The draft resolution on the risk of nuclear proliferation in the Middle East is in fact an understatement. The truth of the matter is that we should not remain complacent by voicing concerns over a risk of nuclear proliferation in the Middle East if this risk situation is not quickly addressed. To the representative of Israel I say that there are no in-betweens. There are no grey areas. There are no attenuating circumstances and there is absolutely no substitute for righteousness which I recommend to the representative of Israel.


Mr. Dehghani (Islamic Republic of Iran): …


Since I have the floor I should like to make a brief statement on draft resolution L.21/Rev.2, entitled “The risk of nuclear proliferation in the Middle East”, sponsored by Egypt on behalf of the Arab League. In the view of my delegation the content of this draft resolution is faithful to the real situation in the Middle East. It calls upon Israel, the only non-party to the Treaty on the Non-Proliferation of Nuclear Weapons (NPT) in the region, to join this Treaty and place its unsafeguarded nuclear weapons programme under International Atomic Energy Agency (IAEA) safeguards.

Despite repeated calls by the General Assembly on Israel to accede to the NPT and to place its nuclear-weapons programme under IAEA safeguards, there has been no change in Israel’s position in this respect. We firmly believe that Israel’s accession to the NPT will lead to the establishment of a zone free from nuclear and other weapons of mass destruction in the Middle East.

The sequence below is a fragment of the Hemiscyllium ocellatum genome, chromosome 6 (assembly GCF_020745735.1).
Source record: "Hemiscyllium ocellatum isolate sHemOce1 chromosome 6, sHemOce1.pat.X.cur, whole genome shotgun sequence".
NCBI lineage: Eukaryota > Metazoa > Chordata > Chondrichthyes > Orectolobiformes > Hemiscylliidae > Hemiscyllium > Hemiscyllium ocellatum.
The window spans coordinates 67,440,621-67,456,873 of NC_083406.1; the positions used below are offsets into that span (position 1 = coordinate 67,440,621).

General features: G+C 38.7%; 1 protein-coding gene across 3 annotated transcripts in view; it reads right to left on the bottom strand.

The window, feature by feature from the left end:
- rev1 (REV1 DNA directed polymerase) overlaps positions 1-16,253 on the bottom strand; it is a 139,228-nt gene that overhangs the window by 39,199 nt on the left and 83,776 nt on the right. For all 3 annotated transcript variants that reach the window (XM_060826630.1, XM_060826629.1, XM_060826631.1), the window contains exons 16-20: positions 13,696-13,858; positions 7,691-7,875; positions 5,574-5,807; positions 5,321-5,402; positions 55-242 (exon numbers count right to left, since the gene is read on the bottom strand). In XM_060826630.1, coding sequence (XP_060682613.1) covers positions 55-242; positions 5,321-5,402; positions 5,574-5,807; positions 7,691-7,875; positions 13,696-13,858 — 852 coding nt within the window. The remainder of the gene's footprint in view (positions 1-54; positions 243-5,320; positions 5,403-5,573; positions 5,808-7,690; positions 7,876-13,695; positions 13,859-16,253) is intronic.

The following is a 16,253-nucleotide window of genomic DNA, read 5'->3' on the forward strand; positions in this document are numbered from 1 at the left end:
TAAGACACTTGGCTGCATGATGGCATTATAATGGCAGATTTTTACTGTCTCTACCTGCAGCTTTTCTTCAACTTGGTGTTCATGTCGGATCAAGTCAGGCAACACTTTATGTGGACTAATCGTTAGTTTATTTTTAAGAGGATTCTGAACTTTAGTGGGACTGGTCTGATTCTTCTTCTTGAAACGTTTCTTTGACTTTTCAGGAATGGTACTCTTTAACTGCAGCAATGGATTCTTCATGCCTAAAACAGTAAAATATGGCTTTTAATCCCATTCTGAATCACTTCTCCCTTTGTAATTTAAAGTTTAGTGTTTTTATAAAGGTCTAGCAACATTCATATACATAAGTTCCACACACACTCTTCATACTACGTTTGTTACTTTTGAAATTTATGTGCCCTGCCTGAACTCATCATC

Mr. Al-Anbuge (Iraq) (interpretation from Arabic): My delegation first wishes to express its full support for draft resolution A/C.1/53/L.21/Rev.1, which represents the absolute minimum that could be said on the issue of the risk of nuclear proliferation in the Middle East. There Israel poses the principal danger and the main cause of instability in the area because it possesses a tremendous well-known arsenal of nuclear weapons and other weapons of mass destruction.

Secondly, all that has been said by the representative of this entity against my country is false, the same fabrications that he echoes every year before this Committee. Here I wish to reaffirm what I said on 20 October this year about Iraq meeting its obligations under resolution 687 (1991) in the field of disarmament, among which is nuclear disarmament.

That representative aims to escape obligations pursuant to international treaties and conventions in force in the field of disarmament, especially nuclear disarmament. Therefore, the attempt could be described as an abysmal failure, the aim of which is well known to everyone.


The meeting rose at 6.50 p.m.

Follow UNISPAL RSS Twitter